This is going to be a bit like describing a man having a meal after the Battle of Waterloo. Whether that man is Napoleon or Wellington is an interesting question.
It is 11.15pm last night and I am sitting in a late-night ice cream parlour in Soho with London-based American comedian Lewis Schaffer. He has just finished his first Free Until Famous show after the Christmas/New Year break. Free Until Famous is the longest-running solo comedy show in London. Lewis Schaffer has been performing it at least twice-weekly since – heavens! – was it really 2008?
Lewis Schaffer is always referred to as ‘Lewis Schaffer’ never ‘Lewis’. He does it himself. I am never sure if this is a marketing ploy or if it reflects some deep psychological need beyond my ken.
His flyer for Free Until Famous proudly proclaims that Time Out called him “unpredictable” and tonight’s show was, indeed, that.
At one point, he asked every individual member of the audience to say “Sorry” to him.
At the end, he asked the audience what the most uncomfortable part of the show had been. An 18-year-old girl from Sunderland told him:
“The bit where the two lesbians were talking about the drugs they took.”
He had asked two teenage girls if they were lesbians (they said Yes) and then asked them what drugs they had taken at a party the night before. It was detailed questioning.
Lewis Schaffer had only had three hours sleep the night before.
So… we were sitting in this Soho ice cream parlour after the show and Lewis Schaffer looked at his three-flavoured ice-cream and said: “After one of my shows, a woman told me she had never realised how important feeling uncomfortable was for comedy.”
“Why?” I asked, knowing he would make up a credible answer as he went along.
“Because of the release,” Lewis Schaffer told me. “Because every joke is an alternate reality that makes sense. It’s like a rubber band that has to be pulled really taut in order to get any snap out of it.”
“But,” I suggested, “if the audience is uncomfortable, they won’t laugh.”
“Well, they’re uncomfortable and they won’t laugh until they’ve been released and made to feel comfortable. That’s what jokes do.” He looked up. “Is that interesting?” he asked. He paused. “Or not?”
“The more uncomfortable they are,” he continued, constructing his thoughts as he went along, “the more comfortable they’ll become. What’s more comfortable than laughing? You only laugh when you know things are going to be OK, after the bad things happen, after you’ve been told by the judge you don’t have to pay the money to your evil proctologist for operating on you unnecessarily and you thought you were going to owe him all that money…”
He looked at me.
“Is this funny?” he asked.
He ate his ice cream.
“The reason I am going to be the best comedian in Britain,” he said with a twinkle appearing in his eyes, “is that I create the most uncomfortable moments. Other comics only say uncomfortable things; I actually do uncomfortable things….”
There was a pause.
“I give them moments of doubt. Moments of panic.”
“What are they doubting?” I asked.
“The audience is doubting whether I’m a comedian or not,” Lewis Schaffer laughed. “What I’m trying to do is have the audience feel all manner of uncomfortableness – from the idea they might be ripped-off in this show, that they’re wasting their time and this is not a real comedian, that maybe they… I haven’t thought about this, but… like what I did tonight. Where you sit down right next to someone in the audience and you talk to them and break the performance so it’s no longer a performance, so it’s no longer even comedy, so it’s a discussion, so it makes people feel uncomfortable.”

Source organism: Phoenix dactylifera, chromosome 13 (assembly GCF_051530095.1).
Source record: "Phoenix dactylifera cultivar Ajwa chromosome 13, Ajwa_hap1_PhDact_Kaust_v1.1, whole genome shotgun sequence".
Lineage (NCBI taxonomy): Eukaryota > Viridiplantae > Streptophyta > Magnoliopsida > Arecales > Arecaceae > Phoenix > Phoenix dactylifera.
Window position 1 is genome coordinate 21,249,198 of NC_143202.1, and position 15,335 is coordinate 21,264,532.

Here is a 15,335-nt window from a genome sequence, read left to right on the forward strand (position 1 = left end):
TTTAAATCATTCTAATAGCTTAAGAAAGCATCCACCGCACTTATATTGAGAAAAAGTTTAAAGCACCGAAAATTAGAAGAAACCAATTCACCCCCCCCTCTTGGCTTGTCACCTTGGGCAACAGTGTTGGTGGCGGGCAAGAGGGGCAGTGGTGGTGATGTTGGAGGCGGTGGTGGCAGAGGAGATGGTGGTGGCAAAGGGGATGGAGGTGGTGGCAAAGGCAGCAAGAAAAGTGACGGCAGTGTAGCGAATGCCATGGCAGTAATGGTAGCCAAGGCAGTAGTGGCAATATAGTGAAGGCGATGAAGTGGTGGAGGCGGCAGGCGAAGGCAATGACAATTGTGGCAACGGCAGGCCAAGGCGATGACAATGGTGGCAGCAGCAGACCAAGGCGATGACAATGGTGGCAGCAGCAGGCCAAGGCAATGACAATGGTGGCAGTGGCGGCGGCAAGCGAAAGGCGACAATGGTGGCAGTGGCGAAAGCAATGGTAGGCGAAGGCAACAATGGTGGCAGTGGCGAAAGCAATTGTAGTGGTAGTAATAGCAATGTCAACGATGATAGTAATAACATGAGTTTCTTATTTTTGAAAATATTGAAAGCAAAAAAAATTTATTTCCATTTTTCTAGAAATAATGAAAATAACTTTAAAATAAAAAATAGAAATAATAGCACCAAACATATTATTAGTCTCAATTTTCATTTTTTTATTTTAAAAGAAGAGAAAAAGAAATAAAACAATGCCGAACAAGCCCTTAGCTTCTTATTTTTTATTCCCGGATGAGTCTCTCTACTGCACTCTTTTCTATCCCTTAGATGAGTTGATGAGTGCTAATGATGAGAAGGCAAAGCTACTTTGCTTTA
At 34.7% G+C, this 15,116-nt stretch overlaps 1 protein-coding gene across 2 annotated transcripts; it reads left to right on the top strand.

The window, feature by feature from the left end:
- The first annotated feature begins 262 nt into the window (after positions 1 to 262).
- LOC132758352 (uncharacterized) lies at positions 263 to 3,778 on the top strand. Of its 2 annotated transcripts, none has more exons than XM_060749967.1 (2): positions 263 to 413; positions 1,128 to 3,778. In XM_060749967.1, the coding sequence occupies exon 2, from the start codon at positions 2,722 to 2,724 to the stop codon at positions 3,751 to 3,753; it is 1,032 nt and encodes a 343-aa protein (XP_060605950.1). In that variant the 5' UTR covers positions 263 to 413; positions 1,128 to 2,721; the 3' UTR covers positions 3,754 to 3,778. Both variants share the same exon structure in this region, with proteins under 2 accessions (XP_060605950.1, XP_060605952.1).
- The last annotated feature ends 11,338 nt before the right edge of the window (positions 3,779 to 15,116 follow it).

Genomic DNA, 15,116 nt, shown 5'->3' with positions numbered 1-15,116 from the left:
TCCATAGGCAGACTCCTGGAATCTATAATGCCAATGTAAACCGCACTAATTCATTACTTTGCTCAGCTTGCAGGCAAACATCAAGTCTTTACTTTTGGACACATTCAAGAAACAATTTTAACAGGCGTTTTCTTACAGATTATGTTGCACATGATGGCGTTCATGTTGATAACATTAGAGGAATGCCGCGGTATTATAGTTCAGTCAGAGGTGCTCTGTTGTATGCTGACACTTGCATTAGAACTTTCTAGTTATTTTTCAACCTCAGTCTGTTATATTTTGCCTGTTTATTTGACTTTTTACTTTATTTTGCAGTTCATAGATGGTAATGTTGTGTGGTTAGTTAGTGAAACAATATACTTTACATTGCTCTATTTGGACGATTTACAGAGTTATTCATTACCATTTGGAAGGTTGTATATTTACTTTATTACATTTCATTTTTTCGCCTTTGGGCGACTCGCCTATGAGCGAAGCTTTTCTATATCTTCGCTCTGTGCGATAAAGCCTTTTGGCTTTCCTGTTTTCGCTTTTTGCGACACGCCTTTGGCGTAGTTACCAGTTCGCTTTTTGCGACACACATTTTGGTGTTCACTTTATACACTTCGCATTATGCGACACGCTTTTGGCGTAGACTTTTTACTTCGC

“You must have been a great salesman,” I said. “What was it you used to sell?”
“I used to sell advertising space,” Lewis Schaffer replied. “I worked for Hotel & Resort Industry magazine. I don’t think I sold a single page of advertising in four months. Pennsylvania Wine & Liquor Quarterly – yeah, that was as bad as it sounds. I sold not a single ad. Not a single ad. I had other jobs selling space for two or three publications, but I didn’t actually sell any space for any of them.”
“Did they notice?”
“Of course they noticed! I was fired… I’ve been fired from more jobs than people have had jobs.”
“Why did they employ you in the first place?”
“Because – look at me – I look amazing! – I look like I’m employable! In the same way, I look like a real comedian and this is why, if I can get my act together, I create the biggest cognitive dissonance in the audience.
“Here is someone. He looks like a comedian. He acts like a comedian. He is everything an American-style comedian looks like – He’s wearing a black suit, shiny shoes, he’s a middle-aged Jew, very articulate. This guy should be funny… Wait a second!… He’s not being funny!… Is it on purpose?… Oh! He was funny there for a second… Why doesn’t he keep on being funny?”
“Why?” I asked.
“My favourite British comedian,” Lewis Schaffer told me, “who I knew nothing about until I moved here, is Tommy Cooper. At some point, when you’re watching him, you’re thinking This guy’s not going to make it to the end of the act. He’s not funny. He is shambolic in his jokes. He can’t tell jokes and the jokes that he’s telling are just shit jokes. But collectively, because you’re feeling so uncomfortable, the release is Hey! – He’s doing this on purpose! Maybe the joke’s on us. Maybe that’s why Tommy Cooper is a genius: because the jokes were on the audience.”
“I like to see the audience squirm. I like to squirm…. In comedy clubs, I’m tired of seeing guys who are so cock-sure of their jokes. I had this Canadian dude see my show and he said my stuff would get more laughs if I didn’t express doubt in my own material and I told him That would take the fun out of it.”